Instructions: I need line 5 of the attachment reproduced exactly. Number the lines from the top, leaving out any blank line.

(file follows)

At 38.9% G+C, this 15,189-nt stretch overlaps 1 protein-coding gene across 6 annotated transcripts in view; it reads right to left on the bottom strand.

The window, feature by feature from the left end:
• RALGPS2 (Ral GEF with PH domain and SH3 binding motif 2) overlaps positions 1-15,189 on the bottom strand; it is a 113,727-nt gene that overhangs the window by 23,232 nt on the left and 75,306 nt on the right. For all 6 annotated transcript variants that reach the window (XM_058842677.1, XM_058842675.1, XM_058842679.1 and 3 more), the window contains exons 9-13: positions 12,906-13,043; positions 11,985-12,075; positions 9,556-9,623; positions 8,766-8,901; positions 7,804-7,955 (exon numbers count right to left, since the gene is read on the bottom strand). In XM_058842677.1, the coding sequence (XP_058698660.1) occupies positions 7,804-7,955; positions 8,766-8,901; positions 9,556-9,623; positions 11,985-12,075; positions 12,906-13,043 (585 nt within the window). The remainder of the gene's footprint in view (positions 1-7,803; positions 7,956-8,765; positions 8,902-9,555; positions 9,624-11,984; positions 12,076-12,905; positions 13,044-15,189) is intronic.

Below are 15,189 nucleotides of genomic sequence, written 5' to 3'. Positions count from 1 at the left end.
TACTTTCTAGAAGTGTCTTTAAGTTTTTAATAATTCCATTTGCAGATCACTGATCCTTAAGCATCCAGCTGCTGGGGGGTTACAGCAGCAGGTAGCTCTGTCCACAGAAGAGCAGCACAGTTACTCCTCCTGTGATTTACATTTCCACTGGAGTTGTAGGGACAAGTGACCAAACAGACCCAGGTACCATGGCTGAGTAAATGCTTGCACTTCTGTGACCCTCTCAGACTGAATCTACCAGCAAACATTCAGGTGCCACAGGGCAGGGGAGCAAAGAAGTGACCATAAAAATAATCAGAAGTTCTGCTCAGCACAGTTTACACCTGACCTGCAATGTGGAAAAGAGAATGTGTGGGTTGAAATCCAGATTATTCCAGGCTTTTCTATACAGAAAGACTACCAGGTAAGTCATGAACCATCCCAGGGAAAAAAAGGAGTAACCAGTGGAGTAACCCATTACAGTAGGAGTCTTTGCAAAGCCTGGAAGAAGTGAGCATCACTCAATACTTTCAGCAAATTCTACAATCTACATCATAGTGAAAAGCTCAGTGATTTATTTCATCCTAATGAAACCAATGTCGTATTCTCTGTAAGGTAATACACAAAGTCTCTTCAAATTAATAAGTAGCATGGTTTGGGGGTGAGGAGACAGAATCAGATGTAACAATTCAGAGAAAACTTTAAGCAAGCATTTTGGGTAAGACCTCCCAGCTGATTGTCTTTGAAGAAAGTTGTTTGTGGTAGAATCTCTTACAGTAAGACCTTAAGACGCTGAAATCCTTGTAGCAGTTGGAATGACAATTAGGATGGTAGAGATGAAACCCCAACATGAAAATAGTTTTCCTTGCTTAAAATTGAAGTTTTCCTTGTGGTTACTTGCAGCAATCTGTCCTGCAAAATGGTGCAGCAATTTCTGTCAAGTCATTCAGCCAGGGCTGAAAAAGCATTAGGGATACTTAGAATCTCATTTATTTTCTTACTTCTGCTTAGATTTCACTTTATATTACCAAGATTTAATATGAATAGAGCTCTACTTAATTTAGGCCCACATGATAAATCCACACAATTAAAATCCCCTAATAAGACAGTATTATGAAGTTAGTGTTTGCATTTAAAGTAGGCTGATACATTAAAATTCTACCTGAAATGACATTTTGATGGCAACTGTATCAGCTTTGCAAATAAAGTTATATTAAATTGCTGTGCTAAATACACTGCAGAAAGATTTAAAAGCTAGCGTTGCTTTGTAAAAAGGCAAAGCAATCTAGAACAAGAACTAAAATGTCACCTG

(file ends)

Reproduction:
TACTTTCTAGAAGTGTCTTTAAGTTTTTAATAATTCCATTTGCAGATCACTGATCCTTAAGCATCCAGCTGCTGGGGGGTTACAGCAGCAGGTAGCTCTGTCCACAGAAGAGCAGCACAGTTACTCCTCCTGTGATTTACATTTCCACTGGAGTTGTAGGGACAAGTGACCAAACAGACCCAGGTACCATGGCTGAGTAAATGCTTGCACTTCTGTGACCCTCTCAGACTGAATCTACCAGCAAACATTCAGGTGCCACAGGGCAGGGGAGCAAAGAAGTGACCATAAAAATAATCAGAAGTTCTGCTCAGCACAGTTTACACCTGACCTGCAATGTGGAAAAGAGAATGTGTGGGTTGAAATCCAGATTATTCCAGGCTTTTCTATACAGAAAGACTACCAGGTAAGTCATGAACCATCCCAGGGAAAAAAAGGAGTAACCAGTGGAGTAACCCATTACAGTAGGAGTCTTTGCAAAGCCTGGAAGAAGTGAGCATCACTCAATACTTTCAGCAAATTCTACAATCTACATCATAGTGAAAAGCTCAGTGATTTATTTCATCCTAATGAAACCAATGTCGTATTCTCTGTAAGGTAATACACAAAGTCTCTTCAAATTAATAAGTAGCATGGTTTGGGGGTGAGGAGACAGAATCAGATGTAACAATTCAGAGAAAACTTTAAGCAAGCATTTTGGGTAAGACCTCCCAGCTGATTGTCTTTGAAGAAAGTTGTTTGTGGTAGAATCTCTTACAGTAAGACCTTAAGACGCTGAAATCCTTGTAGCAGTTGGAATGACAATTAGGATGGTAGAGATGAAACCCCAACATGAAAATAGTTTTCCTTGCTTAAAATTGAAGTTTTCCTTGTGGTTACTTGCAGCAATCTGTCCTGCAAAATGGTGCAGCAATTTCTGTCAAGTCATTCAGCCAGGGCTGAAAAAGCATTAGGGATACTTAGAATCTCATTTATTTTCTTACTTCTGCTTAGATTTCACTTTATATTACCAAGATTTAATATGAATAGAGCTCTACTTAATTTAGGCCCACATGATAAATCCACACAATTAAAATCCCCTAATAAGACAGTATTATGAAGTTAGTGTTTGCATTTAAAGTAGGCTGATACATTAAAATTCTACCTGAAATGACATTTTGATGGCAACTGTATCAGCTTTGCAAATAAAGTTATATTAAATTGCTGTGCTAAATACACTGCAGAAAGATTTAAAAGCTAGCGTTGCTTTGTAAAAAGGCAAAGCAATCTAGAACAAGAACTAAAATGTCACCTG